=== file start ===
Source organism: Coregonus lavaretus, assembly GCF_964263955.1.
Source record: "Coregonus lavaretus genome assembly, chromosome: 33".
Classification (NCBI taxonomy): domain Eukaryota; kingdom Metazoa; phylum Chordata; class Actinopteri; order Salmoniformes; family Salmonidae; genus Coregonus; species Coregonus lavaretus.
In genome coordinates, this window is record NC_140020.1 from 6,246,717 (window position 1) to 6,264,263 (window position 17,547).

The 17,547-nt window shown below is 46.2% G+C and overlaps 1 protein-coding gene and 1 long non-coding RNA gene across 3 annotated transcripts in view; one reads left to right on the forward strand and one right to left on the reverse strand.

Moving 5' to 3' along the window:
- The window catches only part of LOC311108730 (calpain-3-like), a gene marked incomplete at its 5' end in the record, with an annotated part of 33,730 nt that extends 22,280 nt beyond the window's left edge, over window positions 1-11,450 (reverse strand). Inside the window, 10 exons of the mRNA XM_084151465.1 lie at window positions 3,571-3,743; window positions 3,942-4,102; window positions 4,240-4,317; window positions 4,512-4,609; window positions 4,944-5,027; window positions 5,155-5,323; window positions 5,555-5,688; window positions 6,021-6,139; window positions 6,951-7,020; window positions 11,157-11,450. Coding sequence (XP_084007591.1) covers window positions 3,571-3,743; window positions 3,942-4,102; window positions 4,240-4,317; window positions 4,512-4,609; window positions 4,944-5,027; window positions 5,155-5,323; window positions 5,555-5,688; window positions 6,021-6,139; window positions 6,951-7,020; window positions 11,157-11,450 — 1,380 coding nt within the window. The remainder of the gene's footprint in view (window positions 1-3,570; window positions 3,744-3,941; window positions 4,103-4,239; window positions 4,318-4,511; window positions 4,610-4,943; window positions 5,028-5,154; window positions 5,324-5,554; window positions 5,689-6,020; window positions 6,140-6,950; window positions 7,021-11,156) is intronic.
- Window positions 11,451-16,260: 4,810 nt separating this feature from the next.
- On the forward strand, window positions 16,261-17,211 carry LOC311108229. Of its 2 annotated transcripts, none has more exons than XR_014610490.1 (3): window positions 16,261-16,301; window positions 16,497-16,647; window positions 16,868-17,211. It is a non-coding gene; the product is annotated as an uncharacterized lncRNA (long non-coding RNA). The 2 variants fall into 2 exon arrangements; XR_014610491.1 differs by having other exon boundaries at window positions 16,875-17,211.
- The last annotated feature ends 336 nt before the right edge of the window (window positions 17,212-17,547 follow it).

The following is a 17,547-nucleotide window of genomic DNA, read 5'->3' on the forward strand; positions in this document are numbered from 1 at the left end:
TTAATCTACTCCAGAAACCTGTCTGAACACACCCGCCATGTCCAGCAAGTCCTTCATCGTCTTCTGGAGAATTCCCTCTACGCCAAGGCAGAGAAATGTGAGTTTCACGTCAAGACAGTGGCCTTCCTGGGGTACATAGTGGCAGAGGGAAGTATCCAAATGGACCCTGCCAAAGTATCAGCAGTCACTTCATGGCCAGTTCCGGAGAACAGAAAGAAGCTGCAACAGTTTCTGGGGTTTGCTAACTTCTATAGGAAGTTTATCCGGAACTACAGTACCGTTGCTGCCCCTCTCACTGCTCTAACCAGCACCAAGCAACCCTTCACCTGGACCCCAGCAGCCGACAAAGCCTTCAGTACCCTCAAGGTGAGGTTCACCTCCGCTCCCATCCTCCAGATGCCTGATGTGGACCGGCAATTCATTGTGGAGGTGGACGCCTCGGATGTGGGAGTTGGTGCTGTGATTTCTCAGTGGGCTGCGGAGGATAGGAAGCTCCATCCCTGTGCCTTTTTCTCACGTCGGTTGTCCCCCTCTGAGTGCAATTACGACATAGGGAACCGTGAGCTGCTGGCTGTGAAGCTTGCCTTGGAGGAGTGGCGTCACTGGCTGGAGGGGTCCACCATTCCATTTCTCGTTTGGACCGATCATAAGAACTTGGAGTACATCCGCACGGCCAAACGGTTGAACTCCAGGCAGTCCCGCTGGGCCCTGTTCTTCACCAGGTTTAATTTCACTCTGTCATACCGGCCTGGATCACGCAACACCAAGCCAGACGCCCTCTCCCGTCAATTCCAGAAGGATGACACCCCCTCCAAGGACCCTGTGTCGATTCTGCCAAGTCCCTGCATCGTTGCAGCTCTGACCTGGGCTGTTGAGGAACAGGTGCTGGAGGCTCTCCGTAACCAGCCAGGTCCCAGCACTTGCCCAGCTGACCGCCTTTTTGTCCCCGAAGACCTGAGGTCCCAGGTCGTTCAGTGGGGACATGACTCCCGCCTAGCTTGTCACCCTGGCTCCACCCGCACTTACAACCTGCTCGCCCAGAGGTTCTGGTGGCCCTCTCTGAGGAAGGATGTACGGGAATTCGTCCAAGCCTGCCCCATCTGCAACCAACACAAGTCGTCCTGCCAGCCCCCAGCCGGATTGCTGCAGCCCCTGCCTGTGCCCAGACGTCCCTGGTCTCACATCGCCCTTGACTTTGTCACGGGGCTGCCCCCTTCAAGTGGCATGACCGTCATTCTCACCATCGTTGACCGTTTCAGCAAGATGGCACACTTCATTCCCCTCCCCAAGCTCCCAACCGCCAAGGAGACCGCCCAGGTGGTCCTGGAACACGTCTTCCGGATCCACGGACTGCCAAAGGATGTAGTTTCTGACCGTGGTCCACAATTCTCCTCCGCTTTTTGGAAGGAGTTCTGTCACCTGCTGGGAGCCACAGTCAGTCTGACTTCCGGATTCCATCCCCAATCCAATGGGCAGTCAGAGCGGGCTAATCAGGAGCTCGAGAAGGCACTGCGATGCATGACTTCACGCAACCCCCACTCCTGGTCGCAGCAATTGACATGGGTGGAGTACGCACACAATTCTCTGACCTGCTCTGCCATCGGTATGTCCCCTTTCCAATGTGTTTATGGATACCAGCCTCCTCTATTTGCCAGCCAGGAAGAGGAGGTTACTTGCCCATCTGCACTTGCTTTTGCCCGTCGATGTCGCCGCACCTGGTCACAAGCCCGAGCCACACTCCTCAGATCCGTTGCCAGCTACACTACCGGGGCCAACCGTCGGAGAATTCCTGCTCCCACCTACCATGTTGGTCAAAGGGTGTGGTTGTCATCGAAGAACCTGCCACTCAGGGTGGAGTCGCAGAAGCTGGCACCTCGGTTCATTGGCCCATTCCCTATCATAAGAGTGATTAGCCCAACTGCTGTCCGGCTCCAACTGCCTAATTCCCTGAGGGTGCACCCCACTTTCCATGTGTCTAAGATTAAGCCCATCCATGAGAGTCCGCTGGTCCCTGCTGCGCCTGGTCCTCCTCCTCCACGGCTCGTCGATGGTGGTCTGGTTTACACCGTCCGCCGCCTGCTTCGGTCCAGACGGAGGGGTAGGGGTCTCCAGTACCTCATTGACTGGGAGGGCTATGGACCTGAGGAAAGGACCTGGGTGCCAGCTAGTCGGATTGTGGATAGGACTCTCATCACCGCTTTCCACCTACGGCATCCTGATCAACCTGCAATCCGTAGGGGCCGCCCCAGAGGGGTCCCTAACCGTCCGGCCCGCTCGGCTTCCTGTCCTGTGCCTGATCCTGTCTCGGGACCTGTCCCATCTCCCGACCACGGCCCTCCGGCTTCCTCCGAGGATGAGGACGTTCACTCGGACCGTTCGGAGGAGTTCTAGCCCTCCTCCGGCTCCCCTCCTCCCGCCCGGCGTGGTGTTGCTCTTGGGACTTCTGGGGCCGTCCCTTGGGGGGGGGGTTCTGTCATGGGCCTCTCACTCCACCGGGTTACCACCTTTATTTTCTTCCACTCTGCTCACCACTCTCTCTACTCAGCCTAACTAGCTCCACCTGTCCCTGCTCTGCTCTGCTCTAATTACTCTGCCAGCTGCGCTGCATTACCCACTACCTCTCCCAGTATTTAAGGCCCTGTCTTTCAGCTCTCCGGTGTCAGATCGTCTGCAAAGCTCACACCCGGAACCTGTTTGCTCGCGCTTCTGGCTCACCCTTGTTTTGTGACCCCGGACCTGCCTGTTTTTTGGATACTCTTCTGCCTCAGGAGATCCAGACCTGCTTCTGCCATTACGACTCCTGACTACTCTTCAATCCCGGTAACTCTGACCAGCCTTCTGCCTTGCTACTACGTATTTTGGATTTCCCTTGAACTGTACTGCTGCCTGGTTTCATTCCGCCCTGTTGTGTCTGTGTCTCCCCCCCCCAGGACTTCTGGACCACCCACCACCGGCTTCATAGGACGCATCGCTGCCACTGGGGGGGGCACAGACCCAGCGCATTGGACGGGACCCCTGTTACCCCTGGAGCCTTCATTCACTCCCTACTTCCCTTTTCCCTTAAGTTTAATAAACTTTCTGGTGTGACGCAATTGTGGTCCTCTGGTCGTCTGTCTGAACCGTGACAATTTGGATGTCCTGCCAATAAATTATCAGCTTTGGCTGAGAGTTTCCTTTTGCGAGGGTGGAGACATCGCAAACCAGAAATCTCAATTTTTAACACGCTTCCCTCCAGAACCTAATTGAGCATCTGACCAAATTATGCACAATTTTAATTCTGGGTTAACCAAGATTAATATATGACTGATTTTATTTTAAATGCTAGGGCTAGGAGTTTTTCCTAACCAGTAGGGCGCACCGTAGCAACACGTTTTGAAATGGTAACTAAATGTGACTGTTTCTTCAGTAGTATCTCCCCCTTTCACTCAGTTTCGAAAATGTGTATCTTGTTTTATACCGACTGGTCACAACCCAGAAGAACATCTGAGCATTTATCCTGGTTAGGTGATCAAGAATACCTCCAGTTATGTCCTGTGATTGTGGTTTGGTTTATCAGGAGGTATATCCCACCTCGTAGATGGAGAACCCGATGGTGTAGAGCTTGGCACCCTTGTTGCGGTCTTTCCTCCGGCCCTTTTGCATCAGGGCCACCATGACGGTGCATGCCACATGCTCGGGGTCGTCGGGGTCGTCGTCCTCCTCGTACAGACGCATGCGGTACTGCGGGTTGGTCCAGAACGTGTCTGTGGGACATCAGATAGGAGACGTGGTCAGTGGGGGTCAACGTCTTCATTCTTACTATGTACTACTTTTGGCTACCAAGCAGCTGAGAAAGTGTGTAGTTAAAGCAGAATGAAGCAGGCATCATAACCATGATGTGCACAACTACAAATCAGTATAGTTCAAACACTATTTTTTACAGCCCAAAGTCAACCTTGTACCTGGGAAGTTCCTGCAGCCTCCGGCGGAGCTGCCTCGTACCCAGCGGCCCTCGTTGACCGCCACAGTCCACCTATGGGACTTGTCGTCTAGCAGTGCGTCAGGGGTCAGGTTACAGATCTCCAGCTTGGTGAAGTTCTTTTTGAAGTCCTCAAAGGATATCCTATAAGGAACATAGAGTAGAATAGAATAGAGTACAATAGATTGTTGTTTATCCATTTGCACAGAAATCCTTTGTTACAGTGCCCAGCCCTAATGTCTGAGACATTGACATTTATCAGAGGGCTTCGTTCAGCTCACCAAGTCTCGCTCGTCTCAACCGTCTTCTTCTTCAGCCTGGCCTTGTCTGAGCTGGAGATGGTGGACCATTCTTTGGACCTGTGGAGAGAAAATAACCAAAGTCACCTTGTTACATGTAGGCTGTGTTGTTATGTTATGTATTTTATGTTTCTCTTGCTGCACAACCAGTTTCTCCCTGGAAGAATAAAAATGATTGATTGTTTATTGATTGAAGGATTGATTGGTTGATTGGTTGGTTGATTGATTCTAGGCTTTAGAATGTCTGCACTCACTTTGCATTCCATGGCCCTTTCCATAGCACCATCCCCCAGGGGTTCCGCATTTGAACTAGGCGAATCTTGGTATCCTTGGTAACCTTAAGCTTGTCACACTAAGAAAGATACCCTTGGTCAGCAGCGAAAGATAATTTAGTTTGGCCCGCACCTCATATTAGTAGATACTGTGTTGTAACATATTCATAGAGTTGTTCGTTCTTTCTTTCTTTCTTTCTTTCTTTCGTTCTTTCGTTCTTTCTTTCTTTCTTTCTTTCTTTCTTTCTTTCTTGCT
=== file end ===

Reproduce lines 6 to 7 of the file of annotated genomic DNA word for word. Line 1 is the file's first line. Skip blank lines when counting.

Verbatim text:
Moving 5' to 3' along the window:
- The window catches only part of LOC311108730 (calpain-3-like), a gene marked incomplete at its 5' end in the record, with an annotated part of 33,730 nt that extends 22,280 nt beyond the window's left edge, over window positions 1-11,450 (reverse strand). Inside the window, 10 exons of the mRNA XM_084151465.1 lie at window positions 3,571-3,743; window positions 3,942-4,102; window positions 4,240-4,317; window positions 4,512-4,609; window positions 4,944-5,027; window positions 5,155-5,323; window positions 5,555-5,688; window positions 6,021-6,139; window positions 6,951-7,020; window positions 11,157-11,450. Coding sequence (XP_084007591.1) covers window positions 3,571-3,743; window positions 3,942-4,102; window positions 4,240-4,317; window positions 4,512-4,609; window positions 4,944-5,027; window positions 5,155-5,323; window positions 5,555-5,688; window positions 6,021-6,139; window positions 6,951-7,020; window positions 11,157-11,450 — 1,380 coding nt within the window. The remainder of the gene's footprint in view (window positions 1-3,570; window positions 3,744-3,941; window positions 4,103-4,239; window positions 4,318-4,511; window positions 4,610-4,943; window positions 5,028-5,154; window positions 5,324-5,554; window positions 5,689-6,020; window positions 6,140-6,950; window positions 7,021-11,156) is intronic.